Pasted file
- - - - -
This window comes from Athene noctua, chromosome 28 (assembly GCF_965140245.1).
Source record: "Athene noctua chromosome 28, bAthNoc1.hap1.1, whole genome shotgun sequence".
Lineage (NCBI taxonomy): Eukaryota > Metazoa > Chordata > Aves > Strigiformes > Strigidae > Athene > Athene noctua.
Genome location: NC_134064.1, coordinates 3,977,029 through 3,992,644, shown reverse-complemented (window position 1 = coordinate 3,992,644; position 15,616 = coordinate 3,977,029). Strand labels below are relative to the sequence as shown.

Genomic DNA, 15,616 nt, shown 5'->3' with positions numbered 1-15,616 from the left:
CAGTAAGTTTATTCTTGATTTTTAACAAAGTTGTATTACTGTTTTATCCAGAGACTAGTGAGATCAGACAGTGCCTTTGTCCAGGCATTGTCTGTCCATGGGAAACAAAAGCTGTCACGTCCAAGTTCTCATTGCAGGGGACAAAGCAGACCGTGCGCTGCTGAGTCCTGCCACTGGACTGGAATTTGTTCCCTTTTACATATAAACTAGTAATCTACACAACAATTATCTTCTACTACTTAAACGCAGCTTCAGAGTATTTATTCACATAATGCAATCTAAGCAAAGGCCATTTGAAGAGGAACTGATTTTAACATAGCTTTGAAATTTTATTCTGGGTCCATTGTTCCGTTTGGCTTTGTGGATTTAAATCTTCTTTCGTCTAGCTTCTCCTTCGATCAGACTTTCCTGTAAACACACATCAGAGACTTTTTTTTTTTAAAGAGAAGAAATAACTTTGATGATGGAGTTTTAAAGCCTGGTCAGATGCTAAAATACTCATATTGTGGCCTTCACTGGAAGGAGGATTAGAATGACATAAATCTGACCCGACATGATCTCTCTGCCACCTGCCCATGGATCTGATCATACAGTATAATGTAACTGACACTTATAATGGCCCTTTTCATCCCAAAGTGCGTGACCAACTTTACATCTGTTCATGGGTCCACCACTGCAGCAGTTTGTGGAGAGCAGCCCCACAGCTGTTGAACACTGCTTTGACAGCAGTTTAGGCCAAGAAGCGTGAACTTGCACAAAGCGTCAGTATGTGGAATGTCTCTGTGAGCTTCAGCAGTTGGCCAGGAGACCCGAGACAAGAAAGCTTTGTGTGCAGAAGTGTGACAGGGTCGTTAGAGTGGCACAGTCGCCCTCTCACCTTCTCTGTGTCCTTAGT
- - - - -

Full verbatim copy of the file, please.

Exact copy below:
This window comes from Athene noctua, chromosome 28 (assembly GCF_965140245.1).
Source record: "Athene noctua chromosome 28, bAthNoc1.hap1.1, whole genome shotgun sequence".
Lineage (NCBI taxonomy): Eukaryota > Metazoa > Chordata > Aves > Strigiformes > Strigidae > Athene > Athene noctua.
Genome location: NC_134064.1, coordinates 3,977,029 through 3,992,644, shown reverse-complemented (window position 1 = coordinate 3,992,644; position 15,616 = coordinate 3,977,029). Strand labels below are relative to the sequence as shown.

Genomic DNA, 15,616 nt, shown 5'->3' with positions numbered 1-15,616 from the left:
CAGTAAGTTTATTCTTGATTTTTAACAAAGTTGTATTACTGTTTTATCCAGAGACTAGTGAGATCAGACAGTGCCTTTGTCCAGGCATTGTCTGTCCATGGGAAACAAAAGCTGTCACGTCCAAGTTCTCATTGCAGGGGACAAAGCAGACCGTGCGCTGCTGAGTCCTGCCACTGGACTGGAATTTGTTCCCTTTTACATATAAACTAGTAATCTACACAACAATTATCTTCTACTACTTAAACGCAGCTTCAGAGTATTTATTCACATAATGCAATCTAAGCAAAGGCCATTTGAAGAGGAACTGATTTTAACATAGCTTTGAAATTTTATTCTGGGTCCATTGTTCCGTTTGGCTTTGTGGATTTAAATCTTCTTTCGTCTAGCTTCTCCTTCGATCAGACTTTCCTGTAAACACACATCAGAGACTTTTTTTTTTTAAAGAGAAGAAATAACTTTGATGATGGAGTTTTAAAGCCTGGTCAGATGCTAAAATACTCATATTGTGGCCTTCACTGGAAGGAGGATTAGAATGACATAAATCTGACCCGACATGATCTCTCTGCCACCTGCCCATGGATCTGATCATACAGTATAATGTAACTGACACTTATAATGGCCCTTTTCATCCCAAAGTGCGTGACCAACTTTACATCTGTTCATGGGTCCACCACTGCAGCAGTTTGTGGAGAGCAGCCCCACAGCTGTTGAACACTGCTTTGACAGCAGTTTAGGCCAAGAAGCGTGAACTTGCACAAAGCGTCAGTATGTGGAATGTCTCTGTGAGCTTCAGCAGTTGGCCAGGAGACCCGAGACAAGAAAGCTTTGTGTGCAGAAGTGTGACAGGGTCGTTAGAGTGGCACAGTCGCCCTCTCACCTTCTCTGTGTCCTTAGT